• (a) Create an initial top-level state.
    • (b) For each operation of the application file 44 create a state transition from the top-level state.
    • (c) For each parameter create a variable. The name of the variable is globally unique, which is achieved by pre-pending the operation name to the parameter name.
    • (d) For each state transition related to an operation, set all input parameters that may be obtained in a first response from a user to a value, otherwise reset the parameters to a value representing “null” or “unknown”. A call is made to a nested state machine, such as an SDL procedure, to check each parameter in turn. If an operation needs to be confirmed, a procedure is established to ask the user for confirmation, otherwise the operation is executed. The results of the operation are passed to the output parameters and forwarded to the user prior to returning to the top-level state.
    • (e) A number of procedures are established for generic operations for IVRs, such as help, cancel, repeat and operator.
    • (f) For each input parameter that does not have a default, a nested procedure is established to determine if a parameter has been set to a value obtained by a response. If it is not set, a default is used.
    • (g) For each input parameter a nested procedure is created to check if an incoming message or response sets a parameter. If the parameter is set in the incoming message, the variable relating to the parameter is set.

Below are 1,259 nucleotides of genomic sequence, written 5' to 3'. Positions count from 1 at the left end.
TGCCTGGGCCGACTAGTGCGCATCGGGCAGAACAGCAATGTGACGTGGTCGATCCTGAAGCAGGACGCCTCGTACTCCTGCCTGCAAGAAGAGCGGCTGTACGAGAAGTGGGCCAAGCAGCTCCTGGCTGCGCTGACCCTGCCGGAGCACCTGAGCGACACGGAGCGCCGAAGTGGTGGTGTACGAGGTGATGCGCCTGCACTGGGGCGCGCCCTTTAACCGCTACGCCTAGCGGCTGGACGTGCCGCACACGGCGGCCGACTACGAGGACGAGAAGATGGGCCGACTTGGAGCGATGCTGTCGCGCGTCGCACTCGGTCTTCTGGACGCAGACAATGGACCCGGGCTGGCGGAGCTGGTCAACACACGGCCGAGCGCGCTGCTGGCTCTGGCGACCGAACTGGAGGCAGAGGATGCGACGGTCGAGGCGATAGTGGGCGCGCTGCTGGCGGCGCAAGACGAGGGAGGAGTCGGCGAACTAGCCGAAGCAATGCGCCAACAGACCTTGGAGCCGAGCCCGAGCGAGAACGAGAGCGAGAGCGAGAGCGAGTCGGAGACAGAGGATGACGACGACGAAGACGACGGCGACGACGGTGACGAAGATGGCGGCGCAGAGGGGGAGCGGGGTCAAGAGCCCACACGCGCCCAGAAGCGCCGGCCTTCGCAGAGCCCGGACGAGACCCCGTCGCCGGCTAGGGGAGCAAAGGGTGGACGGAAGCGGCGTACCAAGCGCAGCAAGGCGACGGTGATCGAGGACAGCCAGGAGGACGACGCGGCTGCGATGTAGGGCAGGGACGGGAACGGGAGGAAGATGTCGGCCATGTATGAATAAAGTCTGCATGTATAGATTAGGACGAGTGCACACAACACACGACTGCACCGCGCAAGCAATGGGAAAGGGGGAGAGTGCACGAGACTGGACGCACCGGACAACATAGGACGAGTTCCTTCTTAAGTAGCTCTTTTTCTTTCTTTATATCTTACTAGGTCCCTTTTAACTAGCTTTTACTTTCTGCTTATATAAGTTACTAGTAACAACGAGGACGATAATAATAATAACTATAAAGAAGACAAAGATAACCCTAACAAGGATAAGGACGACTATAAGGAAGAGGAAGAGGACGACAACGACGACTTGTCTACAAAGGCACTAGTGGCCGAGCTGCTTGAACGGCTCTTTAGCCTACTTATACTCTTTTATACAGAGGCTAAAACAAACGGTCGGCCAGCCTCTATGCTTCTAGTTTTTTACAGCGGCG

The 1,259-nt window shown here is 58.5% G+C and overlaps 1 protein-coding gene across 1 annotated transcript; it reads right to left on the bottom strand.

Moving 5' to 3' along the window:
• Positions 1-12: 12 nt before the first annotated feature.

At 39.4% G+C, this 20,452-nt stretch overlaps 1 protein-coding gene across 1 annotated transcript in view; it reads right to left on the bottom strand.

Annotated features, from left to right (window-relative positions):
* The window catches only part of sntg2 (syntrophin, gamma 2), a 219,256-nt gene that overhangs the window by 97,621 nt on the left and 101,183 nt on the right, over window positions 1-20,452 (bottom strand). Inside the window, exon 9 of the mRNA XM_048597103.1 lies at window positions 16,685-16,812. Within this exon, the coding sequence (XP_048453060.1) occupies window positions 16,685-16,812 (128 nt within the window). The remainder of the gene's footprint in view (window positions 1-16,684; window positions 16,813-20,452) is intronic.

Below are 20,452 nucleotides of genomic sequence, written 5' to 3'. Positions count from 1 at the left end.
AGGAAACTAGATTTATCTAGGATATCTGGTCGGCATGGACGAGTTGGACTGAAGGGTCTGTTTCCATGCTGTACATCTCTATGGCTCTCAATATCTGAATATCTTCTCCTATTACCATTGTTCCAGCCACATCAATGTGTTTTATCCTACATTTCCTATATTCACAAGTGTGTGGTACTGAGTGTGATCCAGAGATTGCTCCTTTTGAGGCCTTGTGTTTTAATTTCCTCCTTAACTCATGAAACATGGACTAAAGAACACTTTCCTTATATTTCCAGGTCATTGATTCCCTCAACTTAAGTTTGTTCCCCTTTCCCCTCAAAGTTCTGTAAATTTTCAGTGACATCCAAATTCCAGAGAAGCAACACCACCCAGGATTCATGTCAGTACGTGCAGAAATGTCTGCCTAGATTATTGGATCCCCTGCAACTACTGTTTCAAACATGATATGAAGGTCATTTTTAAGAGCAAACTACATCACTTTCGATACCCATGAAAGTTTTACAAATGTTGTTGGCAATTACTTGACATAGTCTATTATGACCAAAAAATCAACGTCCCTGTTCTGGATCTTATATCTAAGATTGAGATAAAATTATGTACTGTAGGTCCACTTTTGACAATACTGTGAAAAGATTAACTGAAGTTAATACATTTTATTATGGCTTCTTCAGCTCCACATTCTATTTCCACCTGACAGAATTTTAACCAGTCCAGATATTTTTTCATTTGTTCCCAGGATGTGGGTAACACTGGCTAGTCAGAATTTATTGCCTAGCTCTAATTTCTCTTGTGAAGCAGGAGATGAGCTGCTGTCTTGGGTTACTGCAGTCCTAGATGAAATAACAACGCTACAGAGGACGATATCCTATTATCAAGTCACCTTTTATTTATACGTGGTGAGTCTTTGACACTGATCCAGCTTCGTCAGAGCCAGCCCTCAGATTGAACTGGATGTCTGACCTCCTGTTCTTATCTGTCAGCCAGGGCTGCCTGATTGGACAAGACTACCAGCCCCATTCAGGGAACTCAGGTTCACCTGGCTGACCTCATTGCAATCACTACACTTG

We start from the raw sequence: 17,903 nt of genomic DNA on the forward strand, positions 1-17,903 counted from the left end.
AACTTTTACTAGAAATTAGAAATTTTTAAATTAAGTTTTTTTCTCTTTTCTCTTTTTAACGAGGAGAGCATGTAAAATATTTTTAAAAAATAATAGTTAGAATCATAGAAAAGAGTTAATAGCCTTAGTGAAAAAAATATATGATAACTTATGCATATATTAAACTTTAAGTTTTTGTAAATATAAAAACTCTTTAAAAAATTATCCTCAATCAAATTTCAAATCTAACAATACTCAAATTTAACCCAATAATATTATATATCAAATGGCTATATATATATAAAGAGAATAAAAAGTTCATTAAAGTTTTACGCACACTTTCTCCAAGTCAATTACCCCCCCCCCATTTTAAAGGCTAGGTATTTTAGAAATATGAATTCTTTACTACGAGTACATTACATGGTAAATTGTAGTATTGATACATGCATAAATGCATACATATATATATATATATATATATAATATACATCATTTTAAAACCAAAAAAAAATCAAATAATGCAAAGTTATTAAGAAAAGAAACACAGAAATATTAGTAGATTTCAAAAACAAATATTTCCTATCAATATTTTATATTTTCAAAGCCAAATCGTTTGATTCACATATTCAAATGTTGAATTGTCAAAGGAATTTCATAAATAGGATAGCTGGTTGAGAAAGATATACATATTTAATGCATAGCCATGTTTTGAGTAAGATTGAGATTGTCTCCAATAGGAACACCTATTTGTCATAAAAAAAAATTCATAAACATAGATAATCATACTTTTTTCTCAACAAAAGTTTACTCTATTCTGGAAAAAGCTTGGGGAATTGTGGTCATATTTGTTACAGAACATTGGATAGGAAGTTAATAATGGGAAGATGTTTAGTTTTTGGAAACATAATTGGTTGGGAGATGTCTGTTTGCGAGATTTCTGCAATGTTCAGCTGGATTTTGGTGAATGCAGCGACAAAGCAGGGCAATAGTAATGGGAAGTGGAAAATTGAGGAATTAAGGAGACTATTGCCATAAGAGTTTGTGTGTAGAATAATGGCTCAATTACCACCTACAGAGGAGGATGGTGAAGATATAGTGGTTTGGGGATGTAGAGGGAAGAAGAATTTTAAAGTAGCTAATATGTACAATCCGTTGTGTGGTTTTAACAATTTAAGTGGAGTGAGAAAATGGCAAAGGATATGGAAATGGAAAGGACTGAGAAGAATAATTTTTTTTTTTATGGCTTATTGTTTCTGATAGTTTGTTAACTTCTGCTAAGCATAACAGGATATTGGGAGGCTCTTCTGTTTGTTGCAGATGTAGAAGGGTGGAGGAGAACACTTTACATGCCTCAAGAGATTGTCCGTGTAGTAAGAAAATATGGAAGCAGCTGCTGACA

• (h) For each parameter that does not have a default, a nested procedure is created to see if the parameter has been already set. If it is not set, the procedure prompts the user for the parameter.

The grammar 24, shown in Appendix 5, is in a format used by the preferred embodiment. This grammar is also repeated in the Nuance format in Appendix 6. Appendix 7 shows an alternative grammar format using the Nuance format. The grammar has a hierarchical structure, similar to a tree structure, where the nodes can be considered to be symbols that are either terminal or non-terminal. A terminal symbol represents a specific word. A non-terminal symbol represents other symbols and can be expanded into a set of symbols using a rule of the grammar. A rule defines a relationship between a non-terminal and symbols it can represent. For example, buy, sell, cancel, repeat, help and quit are terminals, whereas CommonStockCmds and WaitAskbuystockname are non-terminals. A terminal is shown in the Appendix and herein as any string of characters beginning with lowercase letter. A NonTerminal is any string of characters beginning with uppercase letter, whereas Feature & Value is any string of alphanumerics including ‘.’ and lines beginning with “;” are comments.